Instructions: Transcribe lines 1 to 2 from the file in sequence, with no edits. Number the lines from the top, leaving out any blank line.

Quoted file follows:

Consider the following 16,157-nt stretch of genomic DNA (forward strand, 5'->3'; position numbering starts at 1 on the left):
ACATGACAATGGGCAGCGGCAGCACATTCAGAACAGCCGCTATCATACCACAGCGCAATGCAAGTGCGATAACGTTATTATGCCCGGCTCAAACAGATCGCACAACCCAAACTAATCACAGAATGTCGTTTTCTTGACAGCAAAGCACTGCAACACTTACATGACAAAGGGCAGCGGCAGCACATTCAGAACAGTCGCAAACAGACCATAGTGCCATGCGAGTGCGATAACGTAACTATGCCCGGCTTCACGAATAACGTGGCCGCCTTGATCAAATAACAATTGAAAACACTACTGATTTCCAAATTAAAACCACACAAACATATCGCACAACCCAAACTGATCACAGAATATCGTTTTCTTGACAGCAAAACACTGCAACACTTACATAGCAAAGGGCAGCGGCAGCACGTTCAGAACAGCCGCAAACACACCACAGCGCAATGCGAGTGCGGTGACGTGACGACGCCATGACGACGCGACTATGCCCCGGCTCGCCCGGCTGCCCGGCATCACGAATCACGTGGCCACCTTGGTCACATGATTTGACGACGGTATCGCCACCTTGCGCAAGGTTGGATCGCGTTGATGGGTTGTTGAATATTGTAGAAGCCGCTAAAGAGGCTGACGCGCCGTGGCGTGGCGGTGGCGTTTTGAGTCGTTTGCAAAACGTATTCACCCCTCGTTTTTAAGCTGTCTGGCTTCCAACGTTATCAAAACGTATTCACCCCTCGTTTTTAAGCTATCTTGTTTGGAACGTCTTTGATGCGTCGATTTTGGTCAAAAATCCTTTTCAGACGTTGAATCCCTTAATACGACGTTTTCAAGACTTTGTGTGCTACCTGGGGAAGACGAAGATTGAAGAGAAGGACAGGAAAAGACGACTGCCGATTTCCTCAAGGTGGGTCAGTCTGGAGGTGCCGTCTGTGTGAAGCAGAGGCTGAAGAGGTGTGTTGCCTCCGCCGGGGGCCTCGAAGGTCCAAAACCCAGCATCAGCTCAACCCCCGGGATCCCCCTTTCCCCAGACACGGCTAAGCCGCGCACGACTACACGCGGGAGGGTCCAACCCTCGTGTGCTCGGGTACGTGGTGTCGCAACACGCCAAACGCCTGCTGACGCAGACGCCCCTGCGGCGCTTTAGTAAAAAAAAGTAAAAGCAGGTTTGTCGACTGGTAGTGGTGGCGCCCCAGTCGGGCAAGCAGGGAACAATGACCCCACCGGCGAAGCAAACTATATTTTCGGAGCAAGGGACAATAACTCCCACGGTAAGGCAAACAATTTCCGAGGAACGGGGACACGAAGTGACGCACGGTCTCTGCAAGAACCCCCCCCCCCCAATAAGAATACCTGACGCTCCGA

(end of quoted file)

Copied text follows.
Consider the following 16,157-nt stretch of genomic DNA (forward strand, 5'->3'; position numbering starts at 1 on the left):
ACATGACAATGGGCAGCGGCAGCACATTCAGAACAGCCGCTATCATACCACAGCGCAATGCAAGTGCGATAACGTTATTATGCCCGGCTCAAACAGATCGCACAACCCAAACTAATCACAGAATGTCGTTTTCTTGACAGCAAAGCACTGCAACACTTACATGACAAAGGGCAGCGGCAGCACATTCAGAACAGTCGCAAACAGACCATAGTGCCATGCGAGTGCGATAACGTAACTATGCCCGGCTTCACGAATAACGTGGCCGCCTTGATCAAATAACAATTGAAAACACTACTGATTTCCAAATTAAAACCACACAAACATATCGCACAACCCAAACTGATCACAGAATATCGTTTTCTTGACAGCAAAACACTGCAACACTTACATAGCAAAGGGCAGCGGCAGCACGTTCAGAACAGCCGCAAACACACCACAGCGCAATGCGAGTGCGGTGACGTGACGACGCCATGACGACGCGACTATGCCCCGGCTCGCCCGGCTGCCCGGCATCACGAATCACGTGGCCACCTTGGTCACATGATTTGACGACGGTATCGCCACCTTGCGCAAGGTTGGATCGCGTTGATGGGTTGTTGAATATTGTAGAAGCCGCTAAAGAGGCTGACGCGCCGTGGCGTGGCGGTGGCGTTTTGAGTCGTTTGCAAAACGTATTCACCCCTCGTTTTTAAGCTGTCTGGCTTCCAACGTTATCAAAACGTATTCACCCCTCGTTTTTAAGCTATCTTGTTTGGAACGTCTTTGATGCGTCGATTTTGGTCAAAAATCCTTTTCAGACGTTGAATCCCTTAATACGACGTTTTCAAGACTTTGTGTGCTACCTGGGGAAGACGAAGATTGAAGAGAAGGACAGGAAAAGACGACTGCCGATTTCCTCAAGGTGGGTCAGTCTGGAGGTGCCGTCTGTGTGAAGCAGAGGCTGAAGAGGTGTGTTGCCTCCGCCGGGGGCCTCGAAGGTCCAAAACCCAGCATCAGCTCAACCCCCGGGATCCCCCTTTCCCCAGACACGGCTAAGCCGCGCACGACTACACGCGGGAGGGTCCAACCCTCGTGTGCTCGGGTACGTGGTGTCGCAACACGCCAAACGCCTGCTGACGCAGACGCCCCTGCGGCGCTTTAGTAAAAAAAAGTAAAAGCAGGTTTGTCGACTGGTAGTGGTGGCGCCCCAGTCGGGCAAGCAGGGAACAATGACCCCACCGGCGAAGCAAACTATATTTTCGGAGCAAGGGACAATAACTCCCACGGTAAGGCAAACAATTTCCGAGGAACGGGGACACGAAGTGACGCACGGTCTCTGCAAGAACCCCCCCCCCCCAATAAGAATACCTGACGCTCCGA